When you create a site collection, you can use a site template. A site template is pre-populated with lists, libraries, pages, and other elements or features that support different business needs. You can use the template as-is or you can customize the site so that it meets your needs.
Each site will inherit the properties from the template you choose for your site collection. You may use more than one site template in your site collection.
- What type of content will be stored on sites?
- Will the site fill a specialized purpose?
- How do people need to interact with that content?
How many site collections do we need?
Business needs and your overall storage limits will affect this decision.
Certain types of sites, like the Public Website, the App Catalog, the Search Center, or the My Site host, exist as standalone site collections. Some of these may be automatically created for you when you sign up for Office 365. You may need additional site collections if your organization has other specialized purposes. For instance, some groups need to restrict access to their content.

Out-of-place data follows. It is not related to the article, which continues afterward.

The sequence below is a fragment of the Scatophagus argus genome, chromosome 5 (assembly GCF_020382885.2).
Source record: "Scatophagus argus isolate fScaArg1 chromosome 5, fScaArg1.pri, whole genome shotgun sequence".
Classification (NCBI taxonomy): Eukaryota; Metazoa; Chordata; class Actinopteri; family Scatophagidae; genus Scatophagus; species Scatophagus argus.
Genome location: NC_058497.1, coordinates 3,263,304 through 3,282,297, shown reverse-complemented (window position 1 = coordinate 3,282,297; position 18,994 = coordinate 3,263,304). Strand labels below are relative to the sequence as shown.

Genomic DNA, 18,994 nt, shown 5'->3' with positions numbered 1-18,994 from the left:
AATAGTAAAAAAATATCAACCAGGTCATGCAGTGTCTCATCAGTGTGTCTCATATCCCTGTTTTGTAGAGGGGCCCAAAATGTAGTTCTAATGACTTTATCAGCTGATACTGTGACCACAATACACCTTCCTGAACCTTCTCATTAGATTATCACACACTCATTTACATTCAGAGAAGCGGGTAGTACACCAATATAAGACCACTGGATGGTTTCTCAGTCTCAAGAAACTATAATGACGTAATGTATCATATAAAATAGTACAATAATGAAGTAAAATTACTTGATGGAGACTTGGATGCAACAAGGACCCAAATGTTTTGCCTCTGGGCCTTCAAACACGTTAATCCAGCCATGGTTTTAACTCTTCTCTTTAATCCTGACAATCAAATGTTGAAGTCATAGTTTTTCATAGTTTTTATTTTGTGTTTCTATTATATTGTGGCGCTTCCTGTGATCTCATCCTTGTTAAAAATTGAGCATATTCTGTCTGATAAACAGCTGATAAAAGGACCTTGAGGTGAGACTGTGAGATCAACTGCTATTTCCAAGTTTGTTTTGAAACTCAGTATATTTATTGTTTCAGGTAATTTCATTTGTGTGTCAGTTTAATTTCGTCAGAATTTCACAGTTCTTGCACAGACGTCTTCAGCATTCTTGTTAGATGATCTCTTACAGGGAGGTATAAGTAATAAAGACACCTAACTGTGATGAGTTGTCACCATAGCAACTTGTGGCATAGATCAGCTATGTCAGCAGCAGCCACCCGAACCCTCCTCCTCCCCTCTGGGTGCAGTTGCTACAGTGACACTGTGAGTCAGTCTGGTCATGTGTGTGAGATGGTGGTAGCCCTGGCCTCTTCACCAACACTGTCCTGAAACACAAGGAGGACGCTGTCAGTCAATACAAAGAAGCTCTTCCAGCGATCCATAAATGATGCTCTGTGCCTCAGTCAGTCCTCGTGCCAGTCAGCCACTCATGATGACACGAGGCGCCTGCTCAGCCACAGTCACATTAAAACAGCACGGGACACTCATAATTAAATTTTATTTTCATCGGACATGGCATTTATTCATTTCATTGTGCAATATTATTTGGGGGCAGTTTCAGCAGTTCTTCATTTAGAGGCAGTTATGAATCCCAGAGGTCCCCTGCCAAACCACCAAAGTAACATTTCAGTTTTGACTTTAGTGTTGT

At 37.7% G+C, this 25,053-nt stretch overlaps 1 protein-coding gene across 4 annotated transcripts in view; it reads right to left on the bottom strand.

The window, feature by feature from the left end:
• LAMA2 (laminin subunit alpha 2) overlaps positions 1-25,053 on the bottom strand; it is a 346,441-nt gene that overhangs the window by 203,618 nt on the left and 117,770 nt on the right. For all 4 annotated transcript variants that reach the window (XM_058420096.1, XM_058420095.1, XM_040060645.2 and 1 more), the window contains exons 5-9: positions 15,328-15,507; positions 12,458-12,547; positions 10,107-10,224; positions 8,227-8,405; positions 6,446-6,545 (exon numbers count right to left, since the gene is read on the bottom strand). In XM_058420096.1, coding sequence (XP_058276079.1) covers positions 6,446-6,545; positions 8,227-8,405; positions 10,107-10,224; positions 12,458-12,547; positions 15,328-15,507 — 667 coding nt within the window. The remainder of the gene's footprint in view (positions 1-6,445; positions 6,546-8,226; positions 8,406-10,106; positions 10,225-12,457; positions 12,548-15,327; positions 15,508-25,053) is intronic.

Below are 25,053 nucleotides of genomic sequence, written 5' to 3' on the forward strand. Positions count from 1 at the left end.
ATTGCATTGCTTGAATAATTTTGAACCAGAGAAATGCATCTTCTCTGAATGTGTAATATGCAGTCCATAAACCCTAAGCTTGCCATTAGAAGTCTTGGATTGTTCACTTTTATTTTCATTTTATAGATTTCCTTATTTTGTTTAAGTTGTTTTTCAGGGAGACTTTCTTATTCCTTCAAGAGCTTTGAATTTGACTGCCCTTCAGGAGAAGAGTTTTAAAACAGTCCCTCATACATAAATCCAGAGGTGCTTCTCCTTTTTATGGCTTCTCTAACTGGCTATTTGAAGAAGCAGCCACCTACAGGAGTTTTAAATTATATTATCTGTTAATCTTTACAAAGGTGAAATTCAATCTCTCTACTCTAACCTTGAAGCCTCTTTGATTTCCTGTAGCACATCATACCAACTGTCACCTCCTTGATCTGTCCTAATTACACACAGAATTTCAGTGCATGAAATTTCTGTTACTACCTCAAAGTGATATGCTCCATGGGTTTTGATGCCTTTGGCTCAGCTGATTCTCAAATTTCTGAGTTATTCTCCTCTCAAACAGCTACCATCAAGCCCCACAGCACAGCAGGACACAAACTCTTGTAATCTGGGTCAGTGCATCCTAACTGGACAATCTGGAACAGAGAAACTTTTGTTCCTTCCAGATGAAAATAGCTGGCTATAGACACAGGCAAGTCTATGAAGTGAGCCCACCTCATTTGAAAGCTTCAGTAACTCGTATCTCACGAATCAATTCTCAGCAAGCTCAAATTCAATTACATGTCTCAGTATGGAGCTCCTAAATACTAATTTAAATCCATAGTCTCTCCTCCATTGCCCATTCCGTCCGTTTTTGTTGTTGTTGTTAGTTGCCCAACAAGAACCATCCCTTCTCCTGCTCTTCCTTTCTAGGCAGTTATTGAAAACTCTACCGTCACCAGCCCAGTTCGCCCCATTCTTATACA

- Are there divisions or groups that need to maintain separate data?
- Will you need different site collections for specialized purposes?
- Do you plan to use apps for SharePoint (if so, you will want to create an App Catalog site)
How much storage do we need for each site collection?
When your organization purchases the SharePoint Online service, it is allocated a pool of storage based on the number of user licenses it purchased and the type of Office 365 plan it purchased. The total amount of storage is pooled so that you can determine how much storage to give to each site collection (minimum 50 MB).
When you assign storage to a new site collection, you will be able to see the total amount of storage allocated to your organization and how much of the total organization storage remains to be allocated to new site collections. After you set an amount of storage for a site collection you can always increase it later, if necessary. You can monitor how much storage is being used by each site collection, and to be notified by an alert when a site collection is nearing its storage allocation limit.